Posts Tagged ‘retirement’

“Senior living.” “Retirement community.”

Some people find those words comforting — an opportunity to shed the hassles of home ownership and live comfortably with others their own age, often in a setting where some of life’s tasks are eased.

Other people find those words terrifying — loss of independence, possibly reduced contact with the outside world, and the sale of a home that’s seen decades of family memories.

(It’s fair to say that some people wrestle with both emotions, too.)

I don’t know for sure, but it’s possible that this week’s calendar entry finds my grandparents thinking about which side they fell on.

June 1975.

June 1975. The Mets and Yanks (sharing a stadium) spend the month in third and second place, respectively.

Google says there are a couple of Heritage Villages in the U.S., including one here in the Lehigh Valley of Pennsylvania.

Most likely, the one being referred to on my grandparents’ calendar is a retirement community in Southbury, Connecticut. That’s between Danbury and Waterbury, near Woodbury and Middlebury (what is it with all these -burys?), roughly 50 miles from the family home in Stamford.

According to Wiki, Heritage Village in Southbury opened in 1967 and ranks as New England’s largest retirement community, with about 4,000 residents. It’s large enough to be a census-designated place of its own; and as of the 2000 census, the median age there was 75 years.

The question in regard to this week’s entry — written in my grandma’s writing, for what that’s worth — is:

Were my grandparents simply planning to go visit an old friend or acquaintance who had moved to Heritage Village?

Or — with my grandpa in so-so health, recently signed up for Social Security, and my great-grandma edging toward 90 — did they give thought to selling the old house on Hope Street and going the retirement-village route?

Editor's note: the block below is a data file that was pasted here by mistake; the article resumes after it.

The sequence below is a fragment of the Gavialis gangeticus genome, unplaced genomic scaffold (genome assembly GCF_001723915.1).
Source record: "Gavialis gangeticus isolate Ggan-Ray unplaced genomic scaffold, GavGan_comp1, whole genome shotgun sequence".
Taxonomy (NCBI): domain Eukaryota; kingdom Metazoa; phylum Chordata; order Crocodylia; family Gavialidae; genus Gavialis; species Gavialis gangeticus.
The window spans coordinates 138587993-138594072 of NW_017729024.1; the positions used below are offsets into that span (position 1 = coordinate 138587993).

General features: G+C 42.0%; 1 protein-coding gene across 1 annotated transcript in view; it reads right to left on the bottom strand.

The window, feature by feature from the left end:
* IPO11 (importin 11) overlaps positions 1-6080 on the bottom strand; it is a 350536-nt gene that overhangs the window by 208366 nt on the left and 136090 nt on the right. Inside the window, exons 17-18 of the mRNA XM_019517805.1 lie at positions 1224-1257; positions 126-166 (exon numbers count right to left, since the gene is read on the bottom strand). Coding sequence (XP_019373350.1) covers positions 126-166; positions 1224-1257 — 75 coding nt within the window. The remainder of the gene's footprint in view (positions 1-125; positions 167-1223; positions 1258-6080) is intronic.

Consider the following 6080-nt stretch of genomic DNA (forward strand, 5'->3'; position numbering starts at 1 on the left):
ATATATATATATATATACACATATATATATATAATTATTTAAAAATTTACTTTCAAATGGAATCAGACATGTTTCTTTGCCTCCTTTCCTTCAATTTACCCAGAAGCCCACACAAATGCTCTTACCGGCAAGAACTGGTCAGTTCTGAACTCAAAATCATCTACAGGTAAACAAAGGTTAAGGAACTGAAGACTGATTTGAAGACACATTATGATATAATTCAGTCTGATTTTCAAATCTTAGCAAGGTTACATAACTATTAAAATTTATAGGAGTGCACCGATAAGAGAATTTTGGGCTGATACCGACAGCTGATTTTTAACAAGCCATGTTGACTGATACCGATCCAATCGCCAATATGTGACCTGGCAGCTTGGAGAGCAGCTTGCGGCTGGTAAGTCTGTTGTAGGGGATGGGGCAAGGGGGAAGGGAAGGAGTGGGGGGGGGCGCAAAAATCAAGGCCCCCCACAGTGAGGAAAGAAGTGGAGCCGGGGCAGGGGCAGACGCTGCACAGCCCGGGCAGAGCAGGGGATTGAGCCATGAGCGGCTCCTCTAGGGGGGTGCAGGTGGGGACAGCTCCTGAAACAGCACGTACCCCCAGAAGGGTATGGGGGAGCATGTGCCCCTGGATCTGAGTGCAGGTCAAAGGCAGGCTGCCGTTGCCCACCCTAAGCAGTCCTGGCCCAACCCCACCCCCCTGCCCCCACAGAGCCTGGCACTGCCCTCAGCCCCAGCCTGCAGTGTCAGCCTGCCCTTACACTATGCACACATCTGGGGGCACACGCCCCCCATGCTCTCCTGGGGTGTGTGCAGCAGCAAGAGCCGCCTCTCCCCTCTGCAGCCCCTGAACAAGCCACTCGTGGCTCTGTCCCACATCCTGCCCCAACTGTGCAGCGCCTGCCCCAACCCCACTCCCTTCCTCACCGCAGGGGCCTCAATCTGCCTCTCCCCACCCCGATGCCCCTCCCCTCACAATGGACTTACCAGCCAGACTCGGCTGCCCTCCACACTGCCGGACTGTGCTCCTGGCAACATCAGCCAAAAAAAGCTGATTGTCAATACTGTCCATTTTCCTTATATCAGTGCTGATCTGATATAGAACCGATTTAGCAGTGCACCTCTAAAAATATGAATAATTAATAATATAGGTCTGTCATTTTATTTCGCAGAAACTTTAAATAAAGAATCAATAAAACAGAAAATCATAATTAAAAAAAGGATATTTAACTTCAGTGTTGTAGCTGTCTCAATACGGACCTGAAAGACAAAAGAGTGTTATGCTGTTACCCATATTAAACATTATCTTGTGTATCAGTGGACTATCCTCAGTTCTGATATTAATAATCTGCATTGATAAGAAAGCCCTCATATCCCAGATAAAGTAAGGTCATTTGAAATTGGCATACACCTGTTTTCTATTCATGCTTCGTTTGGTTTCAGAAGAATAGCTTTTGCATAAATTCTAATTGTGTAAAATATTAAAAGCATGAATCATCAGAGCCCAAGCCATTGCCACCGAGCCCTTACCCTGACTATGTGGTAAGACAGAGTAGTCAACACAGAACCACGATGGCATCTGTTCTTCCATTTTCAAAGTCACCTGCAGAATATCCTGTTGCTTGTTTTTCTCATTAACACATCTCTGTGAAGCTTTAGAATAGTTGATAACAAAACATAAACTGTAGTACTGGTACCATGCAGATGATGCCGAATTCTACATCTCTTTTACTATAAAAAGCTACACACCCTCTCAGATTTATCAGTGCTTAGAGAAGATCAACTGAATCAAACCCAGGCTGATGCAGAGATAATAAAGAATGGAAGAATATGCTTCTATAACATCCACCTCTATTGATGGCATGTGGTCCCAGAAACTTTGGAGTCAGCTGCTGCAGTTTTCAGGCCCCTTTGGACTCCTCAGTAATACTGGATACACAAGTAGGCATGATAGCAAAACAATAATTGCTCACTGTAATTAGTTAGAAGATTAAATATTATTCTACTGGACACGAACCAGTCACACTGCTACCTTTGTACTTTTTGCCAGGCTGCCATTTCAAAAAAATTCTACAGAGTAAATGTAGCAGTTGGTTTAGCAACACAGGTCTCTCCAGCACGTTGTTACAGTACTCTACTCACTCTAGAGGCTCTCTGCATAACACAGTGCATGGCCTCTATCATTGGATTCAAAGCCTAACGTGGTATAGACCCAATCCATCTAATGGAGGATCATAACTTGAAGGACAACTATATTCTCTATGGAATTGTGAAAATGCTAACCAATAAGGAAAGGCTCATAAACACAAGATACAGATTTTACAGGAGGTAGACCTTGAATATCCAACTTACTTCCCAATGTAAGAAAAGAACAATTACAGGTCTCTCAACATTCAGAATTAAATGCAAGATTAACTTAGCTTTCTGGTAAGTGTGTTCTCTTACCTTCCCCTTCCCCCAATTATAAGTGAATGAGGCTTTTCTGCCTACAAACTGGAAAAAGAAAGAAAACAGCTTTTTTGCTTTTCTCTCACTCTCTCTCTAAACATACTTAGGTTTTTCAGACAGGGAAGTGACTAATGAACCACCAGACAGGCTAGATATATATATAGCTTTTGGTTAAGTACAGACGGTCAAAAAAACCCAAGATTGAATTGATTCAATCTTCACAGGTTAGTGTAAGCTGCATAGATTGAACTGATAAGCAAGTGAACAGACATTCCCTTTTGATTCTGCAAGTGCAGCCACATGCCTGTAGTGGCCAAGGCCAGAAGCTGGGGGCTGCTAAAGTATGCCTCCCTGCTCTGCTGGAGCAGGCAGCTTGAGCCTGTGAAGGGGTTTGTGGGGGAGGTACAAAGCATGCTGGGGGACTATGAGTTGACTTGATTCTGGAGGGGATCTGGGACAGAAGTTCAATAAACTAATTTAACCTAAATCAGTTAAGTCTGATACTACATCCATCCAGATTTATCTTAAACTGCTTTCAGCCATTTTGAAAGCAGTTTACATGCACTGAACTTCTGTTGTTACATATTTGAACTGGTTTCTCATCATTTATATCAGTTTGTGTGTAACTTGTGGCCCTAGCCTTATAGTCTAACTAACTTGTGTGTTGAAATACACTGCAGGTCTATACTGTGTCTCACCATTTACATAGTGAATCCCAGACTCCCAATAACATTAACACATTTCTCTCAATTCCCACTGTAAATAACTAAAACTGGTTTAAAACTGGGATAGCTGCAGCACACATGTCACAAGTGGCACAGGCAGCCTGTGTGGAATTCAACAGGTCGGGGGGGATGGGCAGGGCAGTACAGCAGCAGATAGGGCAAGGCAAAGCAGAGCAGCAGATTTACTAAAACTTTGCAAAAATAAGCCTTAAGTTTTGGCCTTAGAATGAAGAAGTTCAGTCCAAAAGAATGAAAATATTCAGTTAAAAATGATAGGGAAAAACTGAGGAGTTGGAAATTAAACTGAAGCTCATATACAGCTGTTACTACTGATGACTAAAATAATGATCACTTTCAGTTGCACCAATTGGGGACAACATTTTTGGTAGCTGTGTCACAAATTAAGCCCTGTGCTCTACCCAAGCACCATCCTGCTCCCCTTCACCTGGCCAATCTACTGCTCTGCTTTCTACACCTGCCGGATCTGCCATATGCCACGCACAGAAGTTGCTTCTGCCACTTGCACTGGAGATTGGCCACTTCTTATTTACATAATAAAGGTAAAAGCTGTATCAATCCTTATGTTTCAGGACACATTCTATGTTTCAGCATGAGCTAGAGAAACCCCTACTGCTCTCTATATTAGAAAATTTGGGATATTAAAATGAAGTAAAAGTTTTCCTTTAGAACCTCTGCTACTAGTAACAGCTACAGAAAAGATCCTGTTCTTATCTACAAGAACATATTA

My dad believes they were only planning to visit a friend at Heritage Village. He doesn’t recall them bringing up senior communities back then.

For that matter, they didn’t bring it up when they left Stamford for Rochester in the mid-’80s, either. Not until 1998, when my grandfather was 88 years old, did my grandparents sell their home and move into an assisted living facility.

(My great-grandma, who died in 1994, moved separately into a senior care facility for the last few years of her life. It was no longer feasible for my grandparents to take care of her at home.)

To me, the placement of the Heritage Village item on the top of the calendar suggests that it might have been a visit to case the place out. If they had been visiting a friend, they probably would have made a note on the specific date of the visit, rather than up at the top.

On the other hand, maybe they had a standing invitation to go see a friend sometime, and it was written up at the top as a reminder.

Whichever one it was, they apparently didn’t get to it during June 1975, as it was never crossed off. It showed up again at the top of July’s calendar page, and was once again not crossed off.

I don’t know if they ever got there. But I know they never moved there, which is enough to tell me which side of the senior-living divide they were on.